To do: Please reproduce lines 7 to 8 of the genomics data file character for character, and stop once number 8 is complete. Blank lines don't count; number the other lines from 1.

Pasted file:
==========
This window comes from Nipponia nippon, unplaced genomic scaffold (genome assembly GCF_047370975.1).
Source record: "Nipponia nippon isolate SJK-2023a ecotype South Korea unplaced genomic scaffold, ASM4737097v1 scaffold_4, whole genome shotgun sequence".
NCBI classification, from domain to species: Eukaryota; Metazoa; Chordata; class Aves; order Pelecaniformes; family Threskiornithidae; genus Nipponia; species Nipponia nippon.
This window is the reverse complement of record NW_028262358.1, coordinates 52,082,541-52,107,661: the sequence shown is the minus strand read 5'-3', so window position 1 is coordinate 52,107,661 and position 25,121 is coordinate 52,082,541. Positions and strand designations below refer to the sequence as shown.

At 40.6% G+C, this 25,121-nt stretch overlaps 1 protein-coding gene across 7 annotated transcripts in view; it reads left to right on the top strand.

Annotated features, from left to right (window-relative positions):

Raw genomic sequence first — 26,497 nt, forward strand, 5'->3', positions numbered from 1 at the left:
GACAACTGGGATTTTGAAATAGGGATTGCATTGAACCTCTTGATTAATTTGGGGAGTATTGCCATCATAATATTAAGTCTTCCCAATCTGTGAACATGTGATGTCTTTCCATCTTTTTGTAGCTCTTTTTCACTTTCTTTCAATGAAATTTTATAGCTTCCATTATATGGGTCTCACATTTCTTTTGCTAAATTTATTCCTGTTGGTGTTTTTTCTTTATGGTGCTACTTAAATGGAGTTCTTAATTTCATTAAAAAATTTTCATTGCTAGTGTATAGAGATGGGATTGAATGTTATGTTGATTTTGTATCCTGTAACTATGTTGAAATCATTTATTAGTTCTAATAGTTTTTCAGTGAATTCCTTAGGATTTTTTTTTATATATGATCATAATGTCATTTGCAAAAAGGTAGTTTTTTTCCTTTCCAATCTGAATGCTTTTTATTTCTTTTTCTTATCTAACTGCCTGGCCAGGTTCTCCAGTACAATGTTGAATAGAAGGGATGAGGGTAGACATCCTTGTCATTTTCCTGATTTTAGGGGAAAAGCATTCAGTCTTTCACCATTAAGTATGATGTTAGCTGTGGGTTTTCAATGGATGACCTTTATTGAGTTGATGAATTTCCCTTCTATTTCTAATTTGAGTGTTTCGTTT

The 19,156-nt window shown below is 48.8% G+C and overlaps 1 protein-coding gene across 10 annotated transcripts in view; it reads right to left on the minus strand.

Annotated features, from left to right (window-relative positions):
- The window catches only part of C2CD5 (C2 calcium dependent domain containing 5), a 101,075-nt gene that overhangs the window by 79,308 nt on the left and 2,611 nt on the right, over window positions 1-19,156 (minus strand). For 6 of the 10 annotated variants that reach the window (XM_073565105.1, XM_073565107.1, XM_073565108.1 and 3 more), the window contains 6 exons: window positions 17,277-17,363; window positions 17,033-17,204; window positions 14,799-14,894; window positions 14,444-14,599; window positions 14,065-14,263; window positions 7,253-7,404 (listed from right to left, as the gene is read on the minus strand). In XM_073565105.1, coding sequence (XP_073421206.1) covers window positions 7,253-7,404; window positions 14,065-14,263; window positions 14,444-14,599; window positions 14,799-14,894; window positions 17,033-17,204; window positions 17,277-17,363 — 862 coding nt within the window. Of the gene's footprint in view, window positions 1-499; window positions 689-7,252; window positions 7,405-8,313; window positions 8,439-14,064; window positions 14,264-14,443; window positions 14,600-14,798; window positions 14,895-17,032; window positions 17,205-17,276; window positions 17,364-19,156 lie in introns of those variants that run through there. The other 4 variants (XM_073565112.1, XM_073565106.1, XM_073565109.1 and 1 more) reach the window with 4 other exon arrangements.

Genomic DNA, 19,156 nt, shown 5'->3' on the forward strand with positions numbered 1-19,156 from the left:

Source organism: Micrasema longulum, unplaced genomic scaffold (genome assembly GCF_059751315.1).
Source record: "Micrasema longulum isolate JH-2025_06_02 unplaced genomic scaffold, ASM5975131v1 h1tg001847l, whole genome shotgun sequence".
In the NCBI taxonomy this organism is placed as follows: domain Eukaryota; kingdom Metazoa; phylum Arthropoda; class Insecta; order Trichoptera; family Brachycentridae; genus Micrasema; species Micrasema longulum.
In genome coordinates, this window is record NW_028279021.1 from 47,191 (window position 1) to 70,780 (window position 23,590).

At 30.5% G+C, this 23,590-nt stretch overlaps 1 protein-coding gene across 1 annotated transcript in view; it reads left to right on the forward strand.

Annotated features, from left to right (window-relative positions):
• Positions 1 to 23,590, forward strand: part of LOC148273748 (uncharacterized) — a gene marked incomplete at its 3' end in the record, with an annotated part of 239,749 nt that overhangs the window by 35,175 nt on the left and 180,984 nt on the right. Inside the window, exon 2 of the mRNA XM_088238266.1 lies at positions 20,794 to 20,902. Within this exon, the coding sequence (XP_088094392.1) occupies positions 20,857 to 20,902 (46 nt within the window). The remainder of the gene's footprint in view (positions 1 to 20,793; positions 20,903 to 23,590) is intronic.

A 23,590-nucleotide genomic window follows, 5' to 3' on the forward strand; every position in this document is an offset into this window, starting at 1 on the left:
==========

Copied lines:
Raw genomic sequence first — 26,497 nt, forward strand, 5'->3', positions numbered from 1 at the left:
GACAACTGGGATTTTGAAATAGGGATTGCATTGAACCTCTTGATTAATTTGGGGAGTATTGCCATCATAATATTAAGTCTTCCCAATCTGTGAACATGTGATGTCTTTCCATCTTTTTGTAGCTCTTTTTCACTTTCTTTCAATGAAATTTTATAGCTTCCATTATATGGGTCTCACATTTCTTTTGCTAAATTTATTCCTGTTGGTGTTTTTTCTTTATGGTGCTACTTAAATGGAGTTCTTAATTTCATTAAAAAATTTTCATTGCTAGTGTATAGAGATGGGATTGAATGTTATGTTGATTTTGTATCCTGTAACTATGTTGAAATCATTTATTAGTTCTAATAGTTTTTCAGTGAATTCCTTAGGATTTTTTTTTATATATGATCATAATGTCATTTGCAAAAAGGTAGTTTTTTTCCTTTCCAATCTGAATGCTTTTTATTTCTTTTTCTTATCTAACTGCCTGGCCAGGTTCTCCAGTACAATGTTGAATAGAAGGGATGAGGGTAGACATCCTTGTCATTTTCCTGATTTTAGGGGAAAAGCATTCAGTCTTTCACCATTAAGTATGATGTTAGCTGTGGGTTTTCAATGGATGACCTTTATTGAGTTGATGAATTTCCCTTCTATTTCTAATTTGAGTGTTTCGTTT